“Compared to grinder pumps and STEP (septic tank effluent pumping) systems, I’d choose vacuum sewers every time,” confirms Read. “In my mind, it’s the way to go with regard to operational integrity. It’s the least prone to trouble, and, if you do have trouble, you are not wading in sewage.”


“I would invite people to look at Ocean Shores’ sewers today after nearly 25 years and see how low the O&M costs are,” adds Beach, who spent 36 years in public works before retiring in 2013. “I’ve never been more pleased with a system in all my life.”

Key Features


The current Airvac system in Ocean Shores was designed to serve 11,520 lots. Service currently is provided to more than 10,000 lots, some permanently occupied and some not.  There are approximately 4,800 active vacuum valve pits, 96 miles of vacuum mains and seven vacuum stations. A $12 million treatment plant built in 2000 serves the city and some of the surrounding communities in Grays Harbor County.

Daily sewer maintenance includes stops at the seven vacuum stations. The duties are divided among the three members of Read’s team.

“We do a daily inspection at each station, which takes about 30 to 45 minutes,” notes Read. “We do a little cleaning, and we check the systems. We typically change the oil in the vacuum and sewer pumps once or twice a year. The oil that comes out of them looks new. These pumps are all 17 years old or more, with about 9,000 hours of operation each.”

There are about 4,800 active valves in the Ocean Shores vacuum sewer system. It’s estimated that the combined active valves in the system cycle or “fire” approximately 4.8 million times per month. Because of the area’s high water table and sandy soil, many of these valves and controllers are in standing water for six to eight months a year. Yet the durability of the devices is remarkable, according to Read.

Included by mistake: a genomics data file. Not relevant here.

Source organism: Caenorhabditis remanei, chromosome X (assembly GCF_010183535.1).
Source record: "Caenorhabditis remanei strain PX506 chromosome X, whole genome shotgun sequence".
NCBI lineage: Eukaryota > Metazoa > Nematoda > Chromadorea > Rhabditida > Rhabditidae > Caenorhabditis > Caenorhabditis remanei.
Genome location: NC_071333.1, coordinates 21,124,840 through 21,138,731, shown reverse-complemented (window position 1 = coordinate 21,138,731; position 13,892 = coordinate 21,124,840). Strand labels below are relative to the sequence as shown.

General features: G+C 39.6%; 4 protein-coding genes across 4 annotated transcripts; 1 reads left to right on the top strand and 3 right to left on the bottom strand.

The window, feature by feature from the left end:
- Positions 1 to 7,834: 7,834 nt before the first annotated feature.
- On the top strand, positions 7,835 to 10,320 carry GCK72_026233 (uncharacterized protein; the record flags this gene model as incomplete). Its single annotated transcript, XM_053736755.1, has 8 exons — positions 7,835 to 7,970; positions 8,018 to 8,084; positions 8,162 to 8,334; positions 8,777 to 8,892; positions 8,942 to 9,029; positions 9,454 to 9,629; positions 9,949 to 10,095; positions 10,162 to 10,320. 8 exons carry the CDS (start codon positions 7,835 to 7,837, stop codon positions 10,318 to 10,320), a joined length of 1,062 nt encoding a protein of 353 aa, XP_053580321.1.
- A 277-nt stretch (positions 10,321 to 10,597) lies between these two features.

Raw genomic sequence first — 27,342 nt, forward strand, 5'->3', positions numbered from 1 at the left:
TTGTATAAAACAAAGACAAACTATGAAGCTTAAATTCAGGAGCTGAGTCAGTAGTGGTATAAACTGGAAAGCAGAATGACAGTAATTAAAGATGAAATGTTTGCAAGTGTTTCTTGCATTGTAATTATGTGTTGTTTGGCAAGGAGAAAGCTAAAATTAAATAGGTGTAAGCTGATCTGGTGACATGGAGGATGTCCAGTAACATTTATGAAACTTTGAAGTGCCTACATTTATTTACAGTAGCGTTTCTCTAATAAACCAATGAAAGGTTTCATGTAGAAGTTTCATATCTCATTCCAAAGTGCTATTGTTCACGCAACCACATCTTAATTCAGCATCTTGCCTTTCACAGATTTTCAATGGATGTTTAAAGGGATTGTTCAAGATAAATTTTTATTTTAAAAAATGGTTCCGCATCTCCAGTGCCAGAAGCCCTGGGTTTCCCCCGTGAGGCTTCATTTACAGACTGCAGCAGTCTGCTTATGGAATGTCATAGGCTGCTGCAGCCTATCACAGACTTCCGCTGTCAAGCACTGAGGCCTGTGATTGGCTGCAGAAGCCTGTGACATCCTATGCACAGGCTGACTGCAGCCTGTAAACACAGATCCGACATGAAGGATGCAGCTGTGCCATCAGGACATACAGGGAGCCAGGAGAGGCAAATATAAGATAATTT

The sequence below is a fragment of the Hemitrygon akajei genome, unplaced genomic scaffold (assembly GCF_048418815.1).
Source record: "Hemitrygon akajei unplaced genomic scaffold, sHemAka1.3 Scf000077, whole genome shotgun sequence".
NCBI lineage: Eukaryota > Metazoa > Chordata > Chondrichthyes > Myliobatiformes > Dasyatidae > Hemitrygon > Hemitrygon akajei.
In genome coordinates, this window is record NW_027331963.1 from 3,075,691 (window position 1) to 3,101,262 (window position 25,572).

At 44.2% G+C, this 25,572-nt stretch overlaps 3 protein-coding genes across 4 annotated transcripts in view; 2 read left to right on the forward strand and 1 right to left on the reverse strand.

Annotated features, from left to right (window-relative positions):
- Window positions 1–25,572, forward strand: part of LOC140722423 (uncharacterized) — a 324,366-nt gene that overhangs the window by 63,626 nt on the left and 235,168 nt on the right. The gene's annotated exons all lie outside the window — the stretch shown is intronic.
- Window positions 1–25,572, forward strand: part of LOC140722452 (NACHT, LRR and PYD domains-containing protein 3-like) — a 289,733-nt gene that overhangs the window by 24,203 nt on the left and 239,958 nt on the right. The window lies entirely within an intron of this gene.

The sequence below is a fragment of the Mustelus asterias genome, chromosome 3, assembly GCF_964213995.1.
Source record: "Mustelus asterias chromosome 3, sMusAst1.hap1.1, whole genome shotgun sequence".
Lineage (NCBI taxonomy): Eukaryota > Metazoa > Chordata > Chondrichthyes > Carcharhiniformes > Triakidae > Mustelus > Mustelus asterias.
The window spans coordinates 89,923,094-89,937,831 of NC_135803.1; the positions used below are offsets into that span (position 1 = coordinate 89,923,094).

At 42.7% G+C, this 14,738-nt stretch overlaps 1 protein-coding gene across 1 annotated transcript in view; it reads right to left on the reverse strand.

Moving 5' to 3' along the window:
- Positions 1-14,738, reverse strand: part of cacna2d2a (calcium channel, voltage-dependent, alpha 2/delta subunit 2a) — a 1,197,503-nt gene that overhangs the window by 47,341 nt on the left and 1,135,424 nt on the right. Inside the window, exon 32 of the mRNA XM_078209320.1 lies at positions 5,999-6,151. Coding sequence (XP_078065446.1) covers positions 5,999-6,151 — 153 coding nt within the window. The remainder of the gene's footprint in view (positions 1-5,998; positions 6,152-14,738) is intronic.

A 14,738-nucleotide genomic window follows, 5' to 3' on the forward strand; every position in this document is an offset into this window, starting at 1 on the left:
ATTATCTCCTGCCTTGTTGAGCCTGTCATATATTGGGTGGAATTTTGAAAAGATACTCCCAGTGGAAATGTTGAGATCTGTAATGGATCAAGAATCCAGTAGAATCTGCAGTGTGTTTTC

“In the course of a year, we probably replace less than a dozen valves,” explains Read. “Typically it is because an internal breather popped out and is allowing sewage to get around the valve. We’ll replace that valve with a working valve, and take the one that was removed back to the shop for a good cleaning and testing. We keep it and reuse it when another valve needs to be cleaned and tested. We keep very few replacement parts in stock. In 20 years, we’ve probably purchased less than $3,000 in component parts,” he adds. “Most of the controllers and valves have been in daily use since 1996 and never needed repair.”

Technical Data

Age of system: 20 years
Number of parcels (total): 11,520
Number of parcels with a house: 10,000
Number of active vacuum valves: 4,800
Number of vacuum valves replaced/year: < 12
Number of valve cycles/month (estimated): 4.8 million
Number of callouts/month (wet season): 5-6
Number of callouts/month (dry season): 2-3
Average time to respond and correct problem: 90 minutes

Locations and Contact

North America

Aqseptence Group, Inc., Rochester, IN

Sales and Manufacturing Location
4217 N Old U.S. 31,
Rochester, IN 46975
USA

Tel: +1 574 223 3980

Fax: +1 574 231 7424

info.airvac@aqseptence.com

North America

Aqseptence Group, Inc., Tampa, FL

Sales Location
3180 Curlew Rd., Suite 207
Oldsmar, FL 34677

USA

Tel: +1 813 855 6297

Fax: +1 813 855 9093

info.airvac@aqseptence.com